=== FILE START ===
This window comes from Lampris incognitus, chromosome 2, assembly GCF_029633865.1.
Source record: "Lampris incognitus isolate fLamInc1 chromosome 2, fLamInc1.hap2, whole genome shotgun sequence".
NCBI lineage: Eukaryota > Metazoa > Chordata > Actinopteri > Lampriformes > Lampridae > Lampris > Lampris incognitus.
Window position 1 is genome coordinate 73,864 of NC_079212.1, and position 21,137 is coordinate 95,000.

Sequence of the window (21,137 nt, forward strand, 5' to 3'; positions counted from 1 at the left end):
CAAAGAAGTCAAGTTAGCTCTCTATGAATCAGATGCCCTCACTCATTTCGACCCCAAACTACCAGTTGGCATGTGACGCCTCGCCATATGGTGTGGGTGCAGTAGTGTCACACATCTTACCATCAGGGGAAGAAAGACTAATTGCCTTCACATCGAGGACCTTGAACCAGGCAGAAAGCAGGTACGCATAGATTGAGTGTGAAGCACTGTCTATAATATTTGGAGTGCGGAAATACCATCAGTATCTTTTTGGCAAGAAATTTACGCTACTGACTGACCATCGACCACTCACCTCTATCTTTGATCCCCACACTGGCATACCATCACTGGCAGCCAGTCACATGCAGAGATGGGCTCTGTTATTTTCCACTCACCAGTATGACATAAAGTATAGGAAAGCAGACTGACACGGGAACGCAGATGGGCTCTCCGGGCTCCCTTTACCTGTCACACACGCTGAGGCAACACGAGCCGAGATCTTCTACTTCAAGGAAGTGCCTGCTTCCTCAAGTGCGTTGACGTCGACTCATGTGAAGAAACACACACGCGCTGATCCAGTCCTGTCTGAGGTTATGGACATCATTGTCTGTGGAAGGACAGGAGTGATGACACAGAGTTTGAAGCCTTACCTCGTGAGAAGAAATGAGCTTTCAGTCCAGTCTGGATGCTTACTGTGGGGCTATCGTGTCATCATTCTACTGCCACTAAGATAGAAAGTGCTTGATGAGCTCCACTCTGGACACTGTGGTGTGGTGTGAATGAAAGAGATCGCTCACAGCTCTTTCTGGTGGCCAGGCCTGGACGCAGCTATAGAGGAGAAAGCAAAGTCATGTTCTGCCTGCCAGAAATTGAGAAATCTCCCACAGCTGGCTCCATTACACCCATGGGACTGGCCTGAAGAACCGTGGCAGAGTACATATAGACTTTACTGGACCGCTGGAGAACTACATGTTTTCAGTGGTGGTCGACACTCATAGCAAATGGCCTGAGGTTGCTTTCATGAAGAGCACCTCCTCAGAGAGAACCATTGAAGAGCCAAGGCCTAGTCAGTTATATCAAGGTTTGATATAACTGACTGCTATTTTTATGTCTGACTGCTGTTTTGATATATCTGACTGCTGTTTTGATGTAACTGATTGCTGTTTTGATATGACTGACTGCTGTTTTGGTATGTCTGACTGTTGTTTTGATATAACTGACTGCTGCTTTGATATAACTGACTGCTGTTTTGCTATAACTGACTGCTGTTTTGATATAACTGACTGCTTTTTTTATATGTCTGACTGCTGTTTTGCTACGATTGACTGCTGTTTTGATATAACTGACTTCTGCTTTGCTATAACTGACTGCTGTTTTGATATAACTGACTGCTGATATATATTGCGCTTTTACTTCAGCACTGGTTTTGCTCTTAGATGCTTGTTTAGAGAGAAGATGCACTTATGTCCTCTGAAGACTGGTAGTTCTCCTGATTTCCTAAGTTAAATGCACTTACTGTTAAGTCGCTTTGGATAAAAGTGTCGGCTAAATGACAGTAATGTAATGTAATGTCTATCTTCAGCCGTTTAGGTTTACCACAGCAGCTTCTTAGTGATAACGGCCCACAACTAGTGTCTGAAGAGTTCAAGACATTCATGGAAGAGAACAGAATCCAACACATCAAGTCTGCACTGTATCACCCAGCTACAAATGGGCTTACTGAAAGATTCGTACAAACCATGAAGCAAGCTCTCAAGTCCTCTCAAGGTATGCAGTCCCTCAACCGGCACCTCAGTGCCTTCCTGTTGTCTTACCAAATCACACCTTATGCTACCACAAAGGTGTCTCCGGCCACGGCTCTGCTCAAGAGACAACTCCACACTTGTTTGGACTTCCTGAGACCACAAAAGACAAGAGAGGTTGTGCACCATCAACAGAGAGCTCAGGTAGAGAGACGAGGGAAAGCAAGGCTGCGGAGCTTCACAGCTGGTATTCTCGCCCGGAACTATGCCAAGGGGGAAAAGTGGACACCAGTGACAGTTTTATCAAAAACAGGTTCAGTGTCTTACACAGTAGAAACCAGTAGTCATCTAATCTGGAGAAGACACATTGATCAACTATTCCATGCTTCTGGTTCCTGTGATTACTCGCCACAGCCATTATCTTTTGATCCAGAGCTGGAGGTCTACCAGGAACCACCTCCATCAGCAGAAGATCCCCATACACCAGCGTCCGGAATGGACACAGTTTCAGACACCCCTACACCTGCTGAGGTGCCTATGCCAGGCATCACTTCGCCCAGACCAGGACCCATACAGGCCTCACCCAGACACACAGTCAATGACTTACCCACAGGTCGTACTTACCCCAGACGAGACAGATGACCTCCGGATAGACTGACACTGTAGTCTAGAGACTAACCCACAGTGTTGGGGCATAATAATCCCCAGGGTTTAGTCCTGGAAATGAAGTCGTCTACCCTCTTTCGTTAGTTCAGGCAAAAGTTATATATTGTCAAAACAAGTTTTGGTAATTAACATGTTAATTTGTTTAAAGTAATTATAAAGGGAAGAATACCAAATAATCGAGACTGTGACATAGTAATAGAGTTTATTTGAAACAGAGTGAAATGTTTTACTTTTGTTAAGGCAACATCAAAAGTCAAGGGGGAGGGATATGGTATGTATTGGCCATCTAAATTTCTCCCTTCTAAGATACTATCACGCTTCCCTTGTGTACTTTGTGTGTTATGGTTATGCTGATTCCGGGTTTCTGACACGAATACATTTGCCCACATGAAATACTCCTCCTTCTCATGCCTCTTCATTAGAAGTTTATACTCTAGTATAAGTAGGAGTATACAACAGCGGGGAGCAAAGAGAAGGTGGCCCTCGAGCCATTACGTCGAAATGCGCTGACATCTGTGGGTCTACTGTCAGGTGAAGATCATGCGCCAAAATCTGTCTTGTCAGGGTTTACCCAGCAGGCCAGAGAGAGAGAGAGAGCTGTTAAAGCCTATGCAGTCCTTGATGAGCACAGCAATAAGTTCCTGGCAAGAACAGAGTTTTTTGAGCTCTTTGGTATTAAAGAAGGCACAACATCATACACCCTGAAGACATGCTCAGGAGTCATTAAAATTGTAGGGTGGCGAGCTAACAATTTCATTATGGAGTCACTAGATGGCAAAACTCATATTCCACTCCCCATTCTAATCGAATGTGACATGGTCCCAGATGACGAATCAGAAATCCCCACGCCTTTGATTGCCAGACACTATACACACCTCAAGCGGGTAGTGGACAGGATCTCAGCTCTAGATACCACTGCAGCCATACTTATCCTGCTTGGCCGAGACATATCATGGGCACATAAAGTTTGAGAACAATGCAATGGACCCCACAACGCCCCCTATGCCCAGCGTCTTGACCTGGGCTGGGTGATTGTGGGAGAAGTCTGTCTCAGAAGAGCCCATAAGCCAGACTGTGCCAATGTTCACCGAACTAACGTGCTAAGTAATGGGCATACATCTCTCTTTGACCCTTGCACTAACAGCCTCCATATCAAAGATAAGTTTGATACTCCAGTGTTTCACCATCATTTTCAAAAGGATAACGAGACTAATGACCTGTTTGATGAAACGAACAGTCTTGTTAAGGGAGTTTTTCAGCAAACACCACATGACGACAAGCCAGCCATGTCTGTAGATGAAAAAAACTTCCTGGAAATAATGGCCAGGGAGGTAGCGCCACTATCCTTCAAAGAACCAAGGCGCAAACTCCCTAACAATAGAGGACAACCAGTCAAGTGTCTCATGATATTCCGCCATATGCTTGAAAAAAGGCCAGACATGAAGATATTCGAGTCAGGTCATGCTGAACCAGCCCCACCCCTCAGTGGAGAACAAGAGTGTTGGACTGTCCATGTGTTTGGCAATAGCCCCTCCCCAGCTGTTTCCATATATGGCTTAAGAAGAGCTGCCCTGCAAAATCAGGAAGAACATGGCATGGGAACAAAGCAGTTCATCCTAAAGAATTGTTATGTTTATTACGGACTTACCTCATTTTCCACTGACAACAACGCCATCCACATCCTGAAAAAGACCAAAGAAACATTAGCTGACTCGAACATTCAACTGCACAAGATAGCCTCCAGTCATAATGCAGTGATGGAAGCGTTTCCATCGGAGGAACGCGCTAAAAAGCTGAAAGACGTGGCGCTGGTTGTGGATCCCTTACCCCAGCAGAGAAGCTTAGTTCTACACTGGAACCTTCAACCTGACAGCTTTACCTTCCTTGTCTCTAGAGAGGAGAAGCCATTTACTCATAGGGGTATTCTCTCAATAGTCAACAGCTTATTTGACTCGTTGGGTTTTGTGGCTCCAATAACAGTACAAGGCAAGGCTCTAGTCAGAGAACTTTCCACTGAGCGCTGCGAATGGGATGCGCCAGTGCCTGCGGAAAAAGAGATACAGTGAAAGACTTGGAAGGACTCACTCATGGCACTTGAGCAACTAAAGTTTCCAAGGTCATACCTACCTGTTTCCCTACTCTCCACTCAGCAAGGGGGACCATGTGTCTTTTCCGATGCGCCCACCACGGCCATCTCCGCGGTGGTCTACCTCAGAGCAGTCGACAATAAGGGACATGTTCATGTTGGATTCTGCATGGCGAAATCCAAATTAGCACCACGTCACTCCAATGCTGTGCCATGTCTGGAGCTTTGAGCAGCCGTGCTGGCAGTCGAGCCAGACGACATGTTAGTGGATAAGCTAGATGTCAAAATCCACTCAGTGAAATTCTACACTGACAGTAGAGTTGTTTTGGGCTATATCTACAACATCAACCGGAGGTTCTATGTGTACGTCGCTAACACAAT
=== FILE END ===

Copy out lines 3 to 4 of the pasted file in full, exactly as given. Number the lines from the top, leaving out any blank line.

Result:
NCBI lineage: Eukaryota > Metazoa > Chordata > Actinopteri > Lampriformes > Lampridae > Lampris > Lampris incognitus.
Window position 1 is genome coordinate 73,864 of NC_079212.1, and position 21,137 is coordinate 95,000.